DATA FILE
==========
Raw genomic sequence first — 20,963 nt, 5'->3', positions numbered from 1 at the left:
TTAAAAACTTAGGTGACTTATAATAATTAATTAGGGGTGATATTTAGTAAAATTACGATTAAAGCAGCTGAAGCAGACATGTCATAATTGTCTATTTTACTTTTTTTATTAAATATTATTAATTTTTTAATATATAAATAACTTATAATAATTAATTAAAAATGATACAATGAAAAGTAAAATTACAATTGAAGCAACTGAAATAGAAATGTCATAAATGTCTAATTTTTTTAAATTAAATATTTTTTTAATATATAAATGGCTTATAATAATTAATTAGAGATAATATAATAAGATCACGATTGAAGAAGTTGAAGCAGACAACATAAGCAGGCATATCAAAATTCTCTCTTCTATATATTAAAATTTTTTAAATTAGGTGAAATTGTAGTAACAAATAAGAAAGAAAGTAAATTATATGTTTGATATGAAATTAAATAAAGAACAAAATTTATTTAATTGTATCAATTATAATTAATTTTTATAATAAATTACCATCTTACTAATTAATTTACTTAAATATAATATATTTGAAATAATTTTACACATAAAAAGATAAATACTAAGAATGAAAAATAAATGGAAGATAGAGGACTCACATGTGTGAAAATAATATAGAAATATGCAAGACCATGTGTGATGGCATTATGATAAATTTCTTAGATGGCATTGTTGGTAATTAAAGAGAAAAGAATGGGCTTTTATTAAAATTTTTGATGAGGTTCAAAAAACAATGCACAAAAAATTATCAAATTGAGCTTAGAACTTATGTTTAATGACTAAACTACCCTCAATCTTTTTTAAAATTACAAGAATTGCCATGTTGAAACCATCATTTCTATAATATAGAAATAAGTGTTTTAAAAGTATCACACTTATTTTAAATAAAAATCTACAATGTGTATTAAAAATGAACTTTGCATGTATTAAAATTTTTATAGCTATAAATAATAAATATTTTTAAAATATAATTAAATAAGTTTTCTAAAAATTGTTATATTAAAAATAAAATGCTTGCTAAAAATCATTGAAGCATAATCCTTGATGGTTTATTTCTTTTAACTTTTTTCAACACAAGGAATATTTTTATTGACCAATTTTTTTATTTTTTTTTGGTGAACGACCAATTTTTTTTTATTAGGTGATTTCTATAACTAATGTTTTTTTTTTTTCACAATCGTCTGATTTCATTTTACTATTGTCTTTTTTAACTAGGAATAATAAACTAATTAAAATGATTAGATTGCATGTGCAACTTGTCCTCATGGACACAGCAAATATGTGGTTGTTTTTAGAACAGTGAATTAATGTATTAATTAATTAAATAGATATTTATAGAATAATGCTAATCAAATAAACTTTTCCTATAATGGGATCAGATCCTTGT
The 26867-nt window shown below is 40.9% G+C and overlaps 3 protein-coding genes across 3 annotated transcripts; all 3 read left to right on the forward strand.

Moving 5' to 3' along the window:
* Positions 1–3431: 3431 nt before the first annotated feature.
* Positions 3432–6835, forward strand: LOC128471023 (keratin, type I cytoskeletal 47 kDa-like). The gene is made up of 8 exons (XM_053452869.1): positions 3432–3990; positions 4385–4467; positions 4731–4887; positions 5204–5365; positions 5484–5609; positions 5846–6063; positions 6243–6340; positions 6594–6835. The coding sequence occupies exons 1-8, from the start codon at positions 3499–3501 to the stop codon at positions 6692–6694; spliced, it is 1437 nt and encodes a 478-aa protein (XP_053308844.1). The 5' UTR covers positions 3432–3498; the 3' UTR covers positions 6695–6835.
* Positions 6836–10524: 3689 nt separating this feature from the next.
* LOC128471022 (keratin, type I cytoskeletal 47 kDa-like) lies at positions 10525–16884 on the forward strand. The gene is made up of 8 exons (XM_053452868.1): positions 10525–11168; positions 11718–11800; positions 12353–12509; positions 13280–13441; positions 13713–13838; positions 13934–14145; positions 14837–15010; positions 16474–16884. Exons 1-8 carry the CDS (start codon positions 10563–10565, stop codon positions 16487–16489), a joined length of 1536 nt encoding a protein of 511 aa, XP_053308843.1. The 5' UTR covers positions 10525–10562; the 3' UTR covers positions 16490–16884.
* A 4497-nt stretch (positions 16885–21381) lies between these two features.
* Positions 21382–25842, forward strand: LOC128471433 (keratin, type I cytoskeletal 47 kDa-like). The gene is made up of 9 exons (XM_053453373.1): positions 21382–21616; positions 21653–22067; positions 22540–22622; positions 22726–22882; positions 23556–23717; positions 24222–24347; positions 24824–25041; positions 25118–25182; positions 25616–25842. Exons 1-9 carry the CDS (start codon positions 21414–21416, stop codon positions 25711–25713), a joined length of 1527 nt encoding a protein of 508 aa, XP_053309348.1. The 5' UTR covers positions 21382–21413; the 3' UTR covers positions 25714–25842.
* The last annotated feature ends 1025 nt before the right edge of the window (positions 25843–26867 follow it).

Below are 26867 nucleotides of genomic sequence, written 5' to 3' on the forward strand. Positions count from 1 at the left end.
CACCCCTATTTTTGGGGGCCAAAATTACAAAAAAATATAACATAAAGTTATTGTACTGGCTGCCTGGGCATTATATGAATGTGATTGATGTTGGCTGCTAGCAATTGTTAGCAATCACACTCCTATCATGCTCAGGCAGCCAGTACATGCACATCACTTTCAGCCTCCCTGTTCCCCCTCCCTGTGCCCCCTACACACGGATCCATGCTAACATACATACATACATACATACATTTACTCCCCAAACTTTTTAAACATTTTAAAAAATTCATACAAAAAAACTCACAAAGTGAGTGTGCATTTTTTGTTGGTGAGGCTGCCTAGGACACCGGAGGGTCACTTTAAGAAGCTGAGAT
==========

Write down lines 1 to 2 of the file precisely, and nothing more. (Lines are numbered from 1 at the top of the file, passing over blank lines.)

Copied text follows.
Raw genomic sequence first — 20,963 nt, 5'->3', positions numbered from 1 at the left:
TTAAAAACTTAGGTGACTTATAATAATTAATTAGGGGTGATATTTAGTAAAATTACGATTAAAGCAGCTGAAGCAGACATGTCATAATTGTCTATTTTACTTTTTTTATTAAATATTATTAATTTTTTAATATATAAATAACTTATAATAATTAATTAAAAATGATACAATGAAAAGTAAAATTACAATTGAAGCAACTGAAATAGAAATGTCATAAATGTCTAATTTTTTTAAATTAAATATTTTTTTAATATATAAATGGCTTATAATAATTAATTAGAGATAATATAATAAGATCACGATTGAAGAAGTTGAAGCAGACAACATAAGCAGGCATATCAAAATTCTCTCTTCTATATATTAAAATTTTTTAAATTAGGTGAAATTGTAGTAACAAATAAGAAAGAAAGTAAATTATATGTTTGATATGAAATTAAATAAAGAACAAAATTTATTTAATTGTATCAATTATAATTAATTTTTATAATAAATTACCATCTTACTAATTAATTTACTTAAATATAATATATTTGAAATAATTTTACACATAAAAAGATAAATACTAAGAATGAAAAATAAATGGAAGATAGAGGACTCACATGTGTGAAAATAATATAGAAATATGCAAGACCATGTGTGATGGCATTATGATAAATTTCTTAGATGGCATTGTTGGTAATTAAAGAGAAAAGAATGGGCTTTTATTAAAATTTTTGATGAGGTTCAAAAAACAATGCACAAAAAATTATCAAATTGAGCTTAGAACTTATGTTTAATGACTAAACTACCCTCAATCTTTTTTAAAATTACAAGAATTGCCATGTTGAAACCATCATTTCTATAATATAGAAATAAGTGTTTTAAAAGTATCACACTTATTTTAAATAAAAATCTACAATGTGTATTAAAAATGAACTTTGCATGTATTAAAATTTTTATAGCTATAAATAATAAATATTTTTAAAATATAATTAAATAAGTTTTCTAAAAATTGTTATATTAAAAATAAAATGCTTGCTAAAAATCATTGAAGCATAATCCTTGATGGTTTATTTCTTTTAACTTTTTTCAACACAAGGAATATTTTTATTGACCAATTTTTTTATTTTTTTTTGGTGAACGACCAATTTTTTTTTATTAGGTGATTTCTATAACTAATGTTTTTTTTTTTTCACAATCGTCTGATTTCATTTTACTATTGTCTTTTTTAACTAGGAATAATAAACTAATTAAAATGATTAGATTGCATGTGCAACTTGTCCTCATGGACACAGCAAATATGTGGTTGTTTTTAGAACAGTGAATTAATGTATTAATTAATTAAATAGATATTTATAGAATAATGCTAATCAAATAAACTTTTCCTATAATGGGATCAGATCCTTGT